It is widely recognised that engineer-procure-construct (EPC) contracts deliver significant value for project and asset owners, especially for the more complex infrastructure projects in the transmission and distribution (T&D) sector. EPC enables owners to manage risk more effectively and permits their contractors to innovate and unlock efficiencies within their areas of expertise.

But there are still many nuances and variations within any given EPC contractual framework that owners need to be aware of in evaluating and selecting the EPC contractor who will be best positioned to deliver successful project and community outcomes.

Move to the Left

If you want fundamentally different outcomes, look outside the left-hand margin of your planning matrix. By that we mean involve your EPC contractor in early phases, such as pre-FEED/FEED (front-end engineering design), standards and practices development, and regulatory discussions. This should occur before any engineering specifications are fully developed. The goal should be a whole-life view of the project and the system the assets ultimately live in, considering such things as innovation, constructability, risk and opportunity identification, and works packaging.

With earlier contractor involvement in the full scope of projects, complex challenges can be surfaced, allowing decisions to be considered at a stage when it is much easier to influence whole-life costs. By the time most projects are released for tender it might be too late. Many owners have moved away from functional and performance specifications to more detailed designs often containing preferential standards — thus removing much of the ability to engineer their way out of issues. With earlier involvement, we can collectively get further ahead of the cost curve to identify savings and efficiencies that can be engineered into the designs before construction teams begin.

Safety Is Not Negotiable

Everyone wants a project without safety incidents. Any injury or even near-miss incident on the site is one too many. But what needs to be done to see that this desired outcome is a reality? Owners should look for EPC contractors who view safety as part of their commitment to total quality, where it is integrated into their culture and seamlessly integrated within their supply chain.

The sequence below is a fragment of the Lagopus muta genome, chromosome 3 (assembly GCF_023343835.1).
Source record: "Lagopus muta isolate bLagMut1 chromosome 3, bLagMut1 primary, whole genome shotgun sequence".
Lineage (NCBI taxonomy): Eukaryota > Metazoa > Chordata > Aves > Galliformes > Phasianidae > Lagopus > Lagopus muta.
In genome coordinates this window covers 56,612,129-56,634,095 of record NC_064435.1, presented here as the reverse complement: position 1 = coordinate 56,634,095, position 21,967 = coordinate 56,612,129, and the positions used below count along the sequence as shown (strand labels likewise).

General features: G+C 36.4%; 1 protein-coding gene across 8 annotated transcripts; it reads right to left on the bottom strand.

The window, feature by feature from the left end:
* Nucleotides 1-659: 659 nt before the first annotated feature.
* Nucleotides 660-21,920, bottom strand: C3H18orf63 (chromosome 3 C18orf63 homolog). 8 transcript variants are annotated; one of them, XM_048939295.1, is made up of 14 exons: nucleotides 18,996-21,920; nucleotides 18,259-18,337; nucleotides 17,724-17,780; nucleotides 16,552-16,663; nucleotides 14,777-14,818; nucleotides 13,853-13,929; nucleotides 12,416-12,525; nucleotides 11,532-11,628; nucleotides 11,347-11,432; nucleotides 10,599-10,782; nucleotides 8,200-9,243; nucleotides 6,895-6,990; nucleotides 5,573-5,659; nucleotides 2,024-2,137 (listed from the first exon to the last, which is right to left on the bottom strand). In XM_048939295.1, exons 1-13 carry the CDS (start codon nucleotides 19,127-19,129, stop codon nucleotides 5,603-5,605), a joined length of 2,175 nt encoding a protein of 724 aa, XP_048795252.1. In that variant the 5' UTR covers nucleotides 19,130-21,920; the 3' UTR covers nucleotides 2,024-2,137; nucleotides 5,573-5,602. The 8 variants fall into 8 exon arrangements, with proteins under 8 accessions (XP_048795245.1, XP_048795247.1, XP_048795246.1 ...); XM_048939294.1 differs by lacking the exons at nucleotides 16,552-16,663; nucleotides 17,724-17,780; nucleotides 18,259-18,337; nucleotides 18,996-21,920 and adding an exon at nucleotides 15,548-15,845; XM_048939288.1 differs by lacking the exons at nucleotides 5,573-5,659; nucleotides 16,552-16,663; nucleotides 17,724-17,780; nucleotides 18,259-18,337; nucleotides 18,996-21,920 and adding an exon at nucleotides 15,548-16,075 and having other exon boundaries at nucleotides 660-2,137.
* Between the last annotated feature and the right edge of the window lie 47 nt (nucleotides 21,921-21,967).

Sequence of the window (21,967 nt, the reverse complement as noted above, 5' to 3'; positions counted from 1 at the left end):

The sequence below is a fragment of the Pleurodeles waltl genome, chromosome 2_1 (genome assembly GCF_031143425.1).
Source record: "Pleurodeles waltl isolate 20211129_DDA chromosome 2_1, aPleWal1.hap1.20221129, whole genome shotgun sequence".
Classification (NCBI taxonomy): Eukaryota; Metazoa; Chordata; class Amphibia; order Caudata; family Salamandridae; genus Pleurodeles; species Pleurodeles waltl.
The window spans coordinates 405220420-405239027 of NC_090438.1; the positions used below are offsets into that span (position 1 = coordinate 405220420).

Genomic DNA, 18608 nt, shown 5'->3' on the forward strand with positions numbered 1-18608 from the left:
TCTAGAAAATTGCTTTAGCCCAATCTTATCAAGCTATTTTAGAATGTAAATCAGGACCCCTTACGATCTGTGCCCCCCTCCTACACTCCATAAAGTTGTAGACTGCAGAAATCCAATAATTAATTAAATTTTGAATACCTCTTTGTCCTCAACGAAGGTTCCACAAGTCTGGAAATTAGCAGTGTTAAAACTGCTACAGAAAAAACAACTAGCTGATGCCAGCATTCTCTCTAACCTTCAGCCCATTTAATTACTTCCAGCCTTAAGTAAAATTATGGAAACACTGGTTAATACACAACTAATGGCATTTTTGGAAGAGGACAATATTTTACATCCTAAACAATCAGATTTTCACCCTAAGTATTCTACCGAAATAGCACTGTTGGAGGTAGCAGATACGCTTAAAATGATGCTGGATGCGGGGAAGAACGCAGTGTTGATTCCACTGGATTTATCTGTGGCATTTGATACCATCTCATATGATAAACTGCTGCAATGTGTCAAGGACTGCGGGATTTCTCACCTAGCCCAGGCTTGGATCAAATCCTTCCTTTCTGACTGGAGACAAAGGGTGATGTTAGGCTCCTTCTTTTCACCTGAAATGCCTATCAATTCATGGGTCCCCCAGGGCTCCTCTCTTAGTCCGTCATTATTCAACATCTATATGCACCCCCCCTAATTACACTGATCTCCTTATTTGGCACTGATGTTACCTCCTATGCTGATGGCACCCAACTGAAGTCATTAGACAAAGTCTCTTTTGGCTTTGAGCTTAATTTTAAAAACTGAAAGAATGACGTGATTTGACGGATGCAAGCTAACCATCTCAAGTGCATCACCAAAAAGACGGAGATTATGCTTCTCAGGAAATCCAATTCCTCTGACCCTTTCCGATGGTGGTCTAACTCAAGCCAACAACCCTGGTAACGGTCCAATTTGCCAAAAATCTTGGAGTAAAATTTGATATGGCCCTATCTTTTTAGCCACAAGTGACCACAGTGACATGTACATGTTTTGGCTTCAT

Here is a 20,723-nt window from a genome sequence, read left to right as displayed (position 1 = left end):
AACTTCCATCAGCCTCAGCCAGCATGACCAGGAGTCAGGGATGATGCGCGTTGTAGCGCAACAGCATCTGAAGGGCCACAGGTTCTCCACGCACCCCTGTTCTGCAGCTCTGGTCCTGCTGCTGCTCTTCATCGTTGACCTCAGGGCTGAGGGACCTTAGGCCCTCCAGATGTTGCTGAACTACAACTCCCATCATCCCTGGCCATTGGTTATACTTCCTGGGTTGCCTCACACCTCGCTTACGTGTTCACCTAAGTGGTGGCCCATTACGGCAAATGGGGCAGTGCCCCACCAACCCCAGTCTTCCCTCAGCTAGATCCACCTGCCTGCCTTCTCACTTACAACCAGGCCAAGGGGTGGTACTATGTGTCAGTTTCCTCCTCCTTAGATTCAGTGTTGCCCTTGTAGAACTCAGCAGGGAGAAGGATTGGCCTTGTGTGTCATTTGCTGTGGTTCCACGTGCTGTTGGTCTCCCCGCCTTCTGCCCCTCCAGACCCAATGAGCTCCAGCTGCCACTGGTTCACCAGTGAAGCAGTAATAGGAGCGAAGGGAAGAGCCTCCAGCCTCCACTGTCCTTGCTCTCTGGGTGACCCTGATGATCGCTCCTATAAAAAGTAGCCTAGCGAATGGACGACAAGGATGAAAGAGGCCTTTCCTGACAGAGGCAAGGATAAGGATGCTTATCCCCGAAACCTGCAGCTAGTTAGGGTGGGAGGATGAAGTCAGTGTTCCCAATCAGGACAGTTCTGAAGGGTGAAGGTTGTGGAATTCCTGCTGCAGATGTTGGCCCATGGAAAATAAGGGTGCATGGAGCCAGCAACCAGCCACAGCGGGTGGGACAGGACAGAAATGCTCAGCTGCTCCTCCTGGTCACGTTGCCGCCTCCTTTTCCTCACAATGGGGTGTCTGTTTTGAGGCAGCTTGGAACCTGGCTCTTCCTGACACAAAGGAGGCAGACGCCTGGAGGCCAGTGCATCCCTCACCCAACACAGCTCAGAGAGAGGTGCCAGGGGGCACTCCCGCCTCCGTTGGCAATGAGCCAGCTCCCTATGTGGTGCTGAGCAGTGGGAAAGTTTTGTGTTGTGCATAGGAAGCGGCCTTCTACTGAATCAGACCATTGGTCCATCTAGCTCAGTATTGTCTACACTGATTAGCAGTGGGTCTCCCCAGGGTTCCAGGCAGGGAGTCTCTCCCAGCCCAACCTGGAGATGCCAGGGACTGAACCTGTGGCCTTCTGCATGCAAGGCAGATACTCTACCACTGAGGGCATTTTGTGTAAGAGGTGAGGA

Past performance is one indicator of a commitment to safety. Professionals and people are another. Both need to be put in context about how they will deliver the desired outcomes. Demand proof of an overall quality culture, starting with behavioural safety and laddering up to human performance programmes. Leverage companies that use the concept, which acknowledges that humans are fallible and where they focus on the reduction in frequency and lowering the severity of this human error. To do this, owners need to deeply understand the tools, systems, processes and techniques EPCs equip their employees and supply chain with to drive safety excellence throughout their organisation.

Sustainability Across the Whole Project Scope

Responsible EPC partners demonstrate sustainable principles throughout all phases of project activity. After all, our industry is perhaps in one of the best positions to leverage our work to achieve a lower carbon world. It starts with planning and real commitment to sustainability principles. Does the EPC partner actually live the principles or is it just repeating phrases necessary to win the next contract? What specifically had it done in the past and what will it do to partner with you in helping meet your environmental and natural capital goals?

Make sure your EPC partner employs sustainable procurement in everything from seeking to ensure supply chain partners incorporate sustainable principles and pay real living wages to how materials are sourced from abroad. All projects must be executed with a sustainable lens. By starting earlier within an EPC framework, real sustainable results can be achieved.

Partnerships Mean Just That

Partnership within an EPC contract drives true collaboration with everyone across the supply chain, from owners to the EPC to original equipment manufacturers, civil and electrical contractors, engineering specialists and all others. Let’s face it, every project has its moments when difficulties arise. Solving challenges and resolving issues quickly requires strong relationships among all partners who share a commitment to go the extra distance to get the job done. This collaborative and timely response separates the field into average and great.